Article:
is drawn and a hypothetical standard state is created. This is termed
as hypothetical standard state because at 1 m concentration solute -
solute interaction will be there.
The vapour pressure of Na+ and Cl- ions above this standard state is
P standard state = P0 solute = KH X I molal
Direct measurement of vapour pressures of Na+ and Cl- ions above NaCl
is not possible. This is required to find the standard state. Only when
the standard state of the solute is known, we can define the activity of
the solute. This results in another theoretical equation.
Activity of the solute = P solute / P standard state
= P solute / KH X I molal
The equilibrium constant expressions are properly defined using activities as units of concentration.
As long as equation (A) holds good
Activity of dilute solute = KH X molality / KH X I molal
shows that the ACTIVITY
of dilute solution is same as molality except
for the dimension associated for molality is removed. Thus as a unit of
concentration, activity is only approximately related to molality if the
solution is concentrated, while it is equal to molality if the solution
Although important quantities such as activity and
standard state depend upon vapour pressure which cannot be measured
directly, these depend on thermodynamic equations.
Henry’s law applies to the solute in solution, activity of the solute and the standard state of solutes. Raoult’s law deals with the solvent in a solution. He proposed that the vapour pressure of the solvent is reduced by the presence of solute and the reduction in vapour pressure is proportional to the mole fraction of the solvent.
P solvent $\propto $ X solvent
where, X is the mole fraction
P solvent = X solvent . P0 solvent
where, P0 is the vapour pressure of pure solvent
This relationship shows that the vapour pressure of the solution depends upon the number of moles of solute present in a solution. Such property is called colligative property. By measuring the colligative property, the molecular weight of the solute can be determined.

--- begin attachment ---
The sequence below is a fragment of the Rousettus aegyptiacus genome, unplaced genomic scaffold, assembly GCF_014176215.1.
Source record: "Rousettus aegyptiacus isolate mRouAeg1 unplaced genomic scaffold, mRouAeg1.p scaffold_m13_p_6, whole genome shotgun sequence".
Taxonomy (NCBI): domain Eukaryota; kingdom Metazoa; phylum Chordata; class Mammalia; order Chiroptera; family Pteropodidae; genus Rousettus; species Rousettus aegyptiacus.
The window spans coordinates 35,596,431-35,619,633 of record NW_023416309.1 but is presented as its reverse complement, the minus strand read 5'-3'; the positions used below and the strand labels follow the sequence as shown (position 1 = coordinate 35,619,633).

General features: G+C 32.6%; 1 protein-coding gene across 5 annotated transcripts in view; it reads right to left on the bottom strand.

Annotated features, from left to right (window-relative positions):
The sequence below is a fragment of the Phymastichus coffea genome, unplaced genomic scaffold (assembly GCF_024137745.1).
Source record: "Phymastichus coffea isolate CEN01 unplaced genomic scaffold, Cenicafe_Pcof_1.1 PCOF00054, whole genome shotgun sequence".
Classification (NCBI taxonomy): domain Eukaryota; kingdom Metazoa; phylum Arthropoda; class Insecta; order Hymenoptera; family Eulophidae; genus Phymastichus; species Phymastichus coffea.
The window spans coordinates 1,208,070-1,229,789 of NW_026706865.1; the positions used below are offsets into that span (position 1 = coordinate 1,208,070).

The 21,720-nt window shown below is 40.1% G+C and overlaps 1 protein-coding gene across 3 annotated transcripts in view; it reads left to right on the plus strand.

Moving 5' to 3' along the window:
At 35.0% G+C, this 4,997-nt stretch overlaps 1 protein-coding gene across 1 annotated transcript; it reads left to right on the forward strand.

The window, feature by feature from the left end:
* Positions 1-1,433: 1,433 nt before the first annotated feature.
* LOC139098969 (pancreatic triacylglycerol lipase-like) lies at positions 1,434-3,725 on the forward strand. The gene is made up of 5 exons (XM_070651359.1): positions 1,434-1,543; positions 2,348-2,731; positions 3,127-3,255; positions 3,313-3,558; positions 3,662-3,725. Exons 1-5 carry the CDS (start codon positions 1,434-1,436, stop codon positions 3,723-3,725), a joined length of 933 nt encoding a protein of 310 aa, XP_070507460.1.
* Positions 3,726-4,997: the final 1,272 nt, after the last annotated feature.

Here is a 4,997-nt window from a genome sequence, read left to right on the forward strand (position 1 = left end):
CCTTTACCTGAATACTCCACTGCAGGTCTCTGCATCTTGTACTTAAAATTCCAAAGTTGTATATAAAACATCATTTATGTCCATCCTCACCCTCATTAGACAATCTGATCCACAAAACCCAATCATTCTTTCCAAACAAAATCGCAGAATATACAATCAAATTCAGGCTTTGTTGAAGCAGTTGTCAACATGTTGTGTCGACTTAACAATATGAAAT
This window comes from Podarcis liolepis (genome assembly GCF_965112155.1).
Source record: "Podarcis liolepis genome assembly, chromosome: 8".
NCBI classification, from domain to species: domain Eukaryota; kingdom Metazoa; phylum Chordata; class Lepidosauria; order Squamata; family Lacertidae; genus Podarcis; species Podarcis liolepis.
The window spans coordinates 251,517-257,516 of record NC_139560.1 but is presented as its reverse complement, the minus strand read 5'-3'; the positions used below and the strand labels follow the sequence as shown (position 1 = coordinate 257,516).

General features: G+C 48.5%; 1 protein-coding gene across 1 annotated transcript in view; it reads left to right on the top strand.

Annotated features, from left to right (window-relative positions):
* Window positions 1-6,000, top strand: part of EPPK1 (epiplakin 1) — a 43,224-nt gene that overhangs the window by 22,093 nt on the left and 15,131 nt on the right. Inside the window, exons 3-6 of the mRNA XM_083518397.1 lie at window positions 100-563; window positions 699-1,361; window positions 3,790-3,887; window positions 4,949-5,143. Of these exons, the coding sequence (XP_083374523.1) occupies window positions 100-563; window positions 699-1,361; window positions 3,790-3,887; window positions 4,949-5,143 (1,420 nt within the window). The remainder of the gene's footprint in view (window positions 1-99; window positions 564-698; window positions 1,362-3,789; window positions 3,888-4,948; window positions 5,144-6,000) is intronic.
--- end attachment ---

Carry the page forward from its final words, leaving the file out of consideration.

It is necessary to count the calculations based upon the activity and activity coefficient and not on concentration. In the measurement of physiological parameters like the serum electrolyte calculations the activities and activity coefficients are required. In clinical medicines more accurate measurements of body constituents can be obtained by taking into consideration the activity and activity coefficient. Dealing with ions the activity is termed as IONIC ACTIVITY and certain ion specific electrodes will give most accurate ionic activity.
Ionic concentration is measured in milli equivalents per litre. This is a measure of number of ions in one litre of solution. Ionic activity reflects also the interaction with its environment. Ionic activity ‘a’ is thus a product of activity coefficient ($\gamma $ I ) and the concentration (c).
a = $\gamma $ I c
In qualitative terms ionic activity can be termed as effective concentration and activity coefficient as degree of deviation from ideal behavior. Ionic activity can be expressed in two scales- molar and molal. Molar scale is used in clinical analysis since it is easy to make solutions and dilute them. Molal scale is generally for water based solutions.
Ionic activity can be measured by ion selective electrodes. These electrodes select a particular ion in a multi ionic solution.
There are two types of electrolytes :
- Strong electrode
- Weak electrode
Strong electrolytes dissociate completely in a solution while a weak electrolyte dissociates only partly. When ionic activity is measured with ion selective electrodes, the ionic concentration decides the value. Strong electrolytes because of their dissociation show greater ionic concentration than the weak electrolytes.
The hydrogen ion concentration which is measured as pH value is a common example of this ionic concentration. Hydrogen ion will not form bonds with surrounding ions and hence they are completely dissociated. This results in the maximum ionic activity per the given ionic concentration.